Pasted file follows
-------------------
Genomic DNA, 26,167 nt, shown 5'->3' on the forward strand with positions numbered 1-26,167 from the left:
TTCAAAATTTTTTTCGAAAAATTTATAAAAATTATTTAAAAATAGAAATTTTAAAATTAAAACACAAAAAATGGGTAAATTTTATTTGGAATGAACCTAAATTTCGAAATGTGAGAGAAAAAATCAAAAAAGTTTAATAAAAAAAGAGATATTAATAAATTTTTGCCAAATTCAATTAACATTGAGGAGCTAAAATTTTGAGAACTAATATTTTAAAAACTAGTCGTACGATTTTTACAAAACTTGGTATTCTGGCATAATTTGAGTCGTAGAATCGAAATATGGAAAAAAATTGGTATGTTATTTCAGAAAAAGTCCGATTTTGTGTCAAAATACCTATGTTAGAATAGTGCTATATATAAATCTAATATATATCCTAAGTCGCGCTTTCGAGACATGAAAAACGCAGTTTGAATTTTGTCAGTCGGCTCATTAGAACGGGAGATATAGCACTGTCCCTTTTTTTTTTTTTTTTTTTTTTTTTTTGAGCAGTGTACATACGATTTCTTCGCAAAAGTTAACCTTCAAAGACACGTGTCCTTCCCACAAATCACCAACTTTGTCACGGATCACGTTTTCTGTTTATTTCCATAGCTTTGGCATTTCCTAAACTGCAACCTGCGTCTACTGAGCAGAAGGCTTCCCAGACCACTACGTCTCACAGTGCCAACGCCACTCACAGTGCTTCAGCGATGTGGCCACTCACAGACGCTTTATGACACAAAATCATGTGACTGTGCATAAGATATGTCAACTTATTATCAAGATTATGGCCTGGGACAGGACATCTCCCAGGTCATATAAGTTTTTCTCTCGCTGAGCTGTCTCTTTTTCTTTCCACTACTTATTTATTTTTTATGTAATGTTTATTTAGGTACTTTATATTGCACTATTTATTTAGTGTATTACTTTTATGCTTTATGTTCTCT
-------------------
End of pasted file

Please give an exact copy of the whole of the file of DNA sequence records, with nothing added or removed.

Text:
Genomic DNA, 26,167 nt, shown 5'->3' on the forward strand with positions numbered 1-26,167 from the left:
TTCAAAATTTTTTTCGAAAAATTTATAAAAATTATTTAAAAATAGAAATTTTAAAATTAAAACACAAAAAATGGGTAAATTTTATTTGGAATGAACCTAAATTTCGAAATGTGAGAGAAAAAATCAAAAAAGTTTAATAAAAAAAGAGATATTAATAAATTTTTGCCAAATTCAATTAACATTGAGGAGCTAAAATTTTGAGAACTAATATTTTAAAAACTAGTCGTACGATTTTTACAAAACTTGGTATTCTGGCATAATTTGAGTCGTAGAATCGAAATATGGAAAAAAATTGGTATGTTATTTCAGAAAAAGTCCGATTTTGTGTCAAAATACCTATGTTAGAATAGTGCTATATATAAATCTAATATATATCCTAAGTCGCGCTTTCGAGACATGAAAAACGCAGTTTGAATTTTGTCAGTCGGCTCATTAGAACGGGAGATATAGCACTGTCCCTTTTTTTTTTTTTTTTTTTTTTTTTTTGAGCAGTGTACATACGATTTCTTCGCAAAAGTTAACCTTCAAAGACACGTGTCCTTCCCACAAATCACCAACTTTGTCACGGATCACGTTTTCTGTTTATTTCCATAGCTTTGGCATTTCCTAAACTGCAACCTGCGTCTACTGAGCAGAAGGCTTCCCAGACCACTACGTCTCACAGTGCCAACGCCACTCACAGTGCTTCAGCGATGTGGCCACTCACAGACGCTTTATGACACAAAATCATGTGACTGTGCATAAGATATGTCAACTTATTATCAAGATTATGGCCTGGGACAGGACATCTCCCAGGTCATATAAGTTTTTCTCTCGCTGAGCTGTCTCTTTTTCTTTCCACTACTTATTTATTTTTTATGTAATGTTTATTTAGGTACTTTATATTGCACTATTTATTTAGTGTATTACTTTTATGCTTTATGTTCTCT